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Ethereum 2.0 project lead Danny Ryan explained the main reasons behind the multiple delays in launching the network.
Ethereum 2.0’s multi-client paradigm, even though it is considered heavily important for security reasons, stands as one of the most important reasons the launch process is taking so long, according to project leader Danny Ryan.
The ETH 2.0 team has constantly been postponing the launch schedule for Phase 0, the first step in the network’s multi-stage rise. Although developers firstly set the launch date for January 13, they had to delay at the last minute in order to change to the network’s technical design. Since then, members of the team have given shifting predictions.
Asked if the overhaul to the world’s second-largest cryptocurrency by market cap was really coming in July and is the world ready for it, Buterin answered positive but added that July might have not been the right date.
Ethereum Foundation Still Hasn’t Managed to Put Out an Official Test Network
“I re-listened to the interview. The question indeed contained ‘July’, I don’t recall hearing ‘July’ so it sounds like it’s my fault for mishearing. Apologies for that. My actual stance is that eth2 is ‘on track’ in that there aren’t any unexpected bumps in the road, testnets are coming along, etc, but I defer to the client devs on timelines and if they are now saying ‘Q3’ more broadly then I believe them.”
Still, the amount of work that has been left to be done with has constructed some questionings over the team managing to make that deadline. For one, the Ethereum Foundation still hasn’t managed to put out an official test network, for which the team claimed it will need to run without any mistakes made for two months before it can release the mainnet.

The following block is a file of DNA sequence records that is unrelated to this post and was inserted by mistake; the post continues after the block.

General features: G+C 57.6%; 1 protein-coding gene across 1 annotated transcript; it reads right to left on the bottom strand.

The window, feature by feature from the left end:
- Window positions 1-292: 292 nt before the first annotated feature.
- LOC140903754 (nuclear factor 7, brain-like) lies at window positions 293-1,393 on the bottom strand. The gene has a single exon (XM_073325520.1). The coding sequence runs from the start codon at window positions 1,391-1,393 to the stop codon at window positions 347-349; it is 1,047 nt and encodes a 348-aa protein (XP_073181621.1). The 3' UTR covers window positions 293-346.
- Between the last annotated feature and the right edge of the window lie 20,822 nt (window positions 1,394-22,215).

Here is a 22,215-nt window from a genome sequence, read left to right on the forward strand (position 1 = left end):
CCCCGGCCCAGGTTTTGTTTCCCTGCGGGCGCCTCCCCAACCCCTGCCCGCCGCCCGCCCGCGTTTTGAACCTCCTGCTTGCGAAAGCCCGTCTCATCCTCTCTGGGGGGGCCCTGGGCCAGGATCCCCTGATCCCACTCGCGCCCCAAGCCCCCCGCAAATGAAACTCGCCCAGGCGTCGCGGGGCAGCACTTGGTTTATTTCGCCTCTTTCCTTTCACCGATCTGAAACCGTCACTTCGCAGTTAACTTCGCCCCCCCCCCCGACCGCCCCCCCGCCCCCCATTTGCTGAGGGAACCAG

Ryan, ETH 2.0’s lead developer, said that the project’s multi-client model is also providing to the launch postponing.
For now, there are seven ETH2.0 client applications: the Ethereum Foundation’s Trinity, Prysmatic Labs’s Prysm, Sigma Prime’s Lighthouse, Status’s Nimbus, ChainSafe’s Lodestar, PegaSys’s Teku, and Nethermind’s Cortex.
Danny Ryan Explains Ethereum 2.0 ‘Specification-First’ Approach
For being able to construct a foundation that each client can work from, the ETH 2.0 team took a “specification-first” way, meaning that they will first finish with the entire protocol design and then move on to the implementation process. This design philosophy should allegedly set the path for what the developers call the “multi-client paradigm.”
Ryan claims that in order to have numerous clients is of most importance for cultivating a strong level of network security.
“If there’s a critical bug in a single client and it goes down, the network can continue moving forward because the majority of nodes may not be running on that client.”
According to Ryan, the history of the Ethereum network at the moment, completely supports his evaluation. Both the Geth client and the Parity client have been jeopardized before, but the mainnet managed to stay up.
However, on the other hand the fact is that it simply takes longer to completely finish all the details.